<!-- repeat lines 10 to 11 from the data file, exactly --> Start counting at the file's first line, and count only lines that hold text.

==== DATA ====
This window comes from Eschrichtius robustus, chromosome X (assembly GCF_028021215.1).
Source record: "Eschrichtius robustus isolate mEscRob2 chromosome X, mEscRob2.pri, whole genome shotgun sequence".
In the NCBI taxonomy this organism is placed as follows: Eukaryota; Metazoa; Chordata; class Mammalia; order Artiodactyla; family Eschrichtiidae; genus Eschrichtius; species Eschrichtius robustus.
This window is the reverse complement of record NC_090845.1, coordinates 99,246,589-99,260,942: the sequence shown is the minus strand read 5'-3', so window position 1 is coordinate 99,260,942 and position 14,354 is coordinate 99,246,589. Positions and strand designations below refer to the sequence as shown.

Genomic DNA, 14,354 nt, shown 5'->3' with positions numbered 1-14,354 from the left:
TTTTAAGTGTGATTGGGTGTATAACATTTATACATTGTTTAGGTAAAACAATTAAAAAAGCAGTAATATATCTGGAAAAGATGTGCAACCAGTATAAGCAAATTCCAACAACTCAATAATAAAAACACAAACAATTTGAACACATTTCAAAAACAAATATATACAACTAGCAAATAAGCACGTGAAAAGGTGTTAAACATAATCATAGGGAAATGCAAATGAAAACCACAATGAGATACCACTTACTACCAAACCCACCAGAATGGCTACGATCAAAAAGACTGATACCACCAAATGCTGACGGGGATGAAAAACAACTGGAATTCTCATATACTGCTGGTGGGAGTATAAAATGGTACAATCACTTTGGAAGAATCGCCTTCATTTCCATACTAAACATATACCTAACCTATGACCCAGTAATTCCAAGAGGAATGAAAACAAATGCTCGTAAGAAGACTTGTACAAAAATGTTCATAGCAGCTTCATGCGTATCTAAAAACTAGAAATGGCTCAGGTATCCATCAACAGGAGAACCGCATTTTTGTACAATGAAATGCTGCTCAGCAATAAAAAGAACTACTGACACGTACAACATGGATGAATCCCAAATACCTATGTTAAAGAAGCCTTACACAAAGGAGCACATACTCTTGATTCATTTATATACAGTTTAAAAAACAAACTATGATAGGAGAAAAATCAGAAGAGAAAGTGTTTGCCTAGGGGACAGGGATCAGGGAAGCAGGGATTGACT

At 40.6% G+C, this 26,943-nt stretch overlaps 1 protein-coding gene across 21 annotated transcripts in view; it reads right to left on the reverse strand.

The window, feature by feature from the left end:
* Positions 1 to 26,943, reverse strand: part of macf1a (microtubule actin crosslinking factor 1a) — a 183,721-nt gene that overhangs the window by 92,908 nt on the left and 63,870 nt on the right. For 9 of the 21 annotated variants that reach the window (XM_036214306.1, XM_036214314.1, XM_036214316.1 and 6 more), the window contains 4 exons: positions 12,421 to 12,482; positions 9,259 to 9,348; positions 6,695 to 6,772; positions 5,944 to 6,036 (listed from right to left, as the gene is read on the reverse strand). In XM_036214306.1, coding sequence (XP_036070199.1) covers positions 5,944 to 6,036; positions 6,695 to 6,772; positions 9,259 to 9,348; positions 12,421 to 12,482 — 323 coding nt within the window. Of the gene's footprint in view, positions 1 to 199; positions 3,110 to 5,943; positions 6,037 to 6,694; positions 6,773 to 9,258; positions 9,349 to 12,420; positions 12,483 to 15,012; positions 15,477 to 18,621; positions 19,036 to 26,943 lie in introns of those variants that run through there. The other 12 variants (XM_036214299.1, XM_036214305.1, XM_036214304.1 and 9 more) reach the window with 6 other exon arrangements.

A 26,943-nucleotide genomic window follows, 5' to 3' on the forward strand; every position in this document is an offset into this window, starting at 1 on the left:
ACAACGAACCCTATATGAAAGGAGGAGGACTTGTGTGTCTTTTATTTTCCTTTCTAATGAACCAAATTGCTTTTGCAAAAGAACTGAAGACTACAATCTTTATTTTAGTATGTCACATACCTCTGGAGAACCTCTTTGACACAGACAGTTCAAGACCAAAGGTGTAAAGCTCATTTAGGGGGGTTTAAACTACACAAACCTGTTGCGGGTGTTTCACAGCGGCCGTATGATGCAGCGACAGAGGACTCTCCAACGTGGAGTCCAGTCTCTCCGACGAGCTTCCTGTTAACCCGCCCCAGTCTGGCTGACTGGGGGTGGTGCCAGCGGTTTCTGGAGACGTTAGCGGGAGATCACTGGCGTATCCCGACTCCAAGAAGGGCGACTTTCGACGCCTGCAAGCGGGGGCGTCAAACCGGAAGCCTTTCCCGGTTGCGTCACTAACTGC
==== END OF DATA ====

A 26,943-nucleotide genomic window follows, 5' to 3' on the forward strand; every position in this document is an offset into this window, starting at 1 on the left:
ACAACGAACCCTATATGAAAGGAGGAGGACTTGTGTGTCTTTTATTTTCCTTTCTAATGAACCAAATTGCTTTTGCAAAAGAACTGAAGACTACAATCTTTATTTTAGTATGTCACATACCTCTGGAGAACCTCTTTGACACAGACAGTTCAAGACCAAAGGTGTAAAGCTCATTTAGGGGGGTTTAAACTACACAAACCTGTTGCGGGTGTTTCACAGCGGCCGTATGATGCAGCGACAGAGGACTCTCCAACGTGGAGTCCAGTCTCTCCGACGAGCTTCCTGTTAACCCGCCCCAGTCTGGCTGACTGGGGGTGGTGCCAGCGGTTTCTGGAGACGTTAGCGGGAGATCACTGGCGTATCCCGACTCCAAGAAGGGCGACTTTCGACGCCTGCAAGCGGGGGCGTCAAACCGGAAGCCTTTCCCGGTTGCGTCACTAACTGC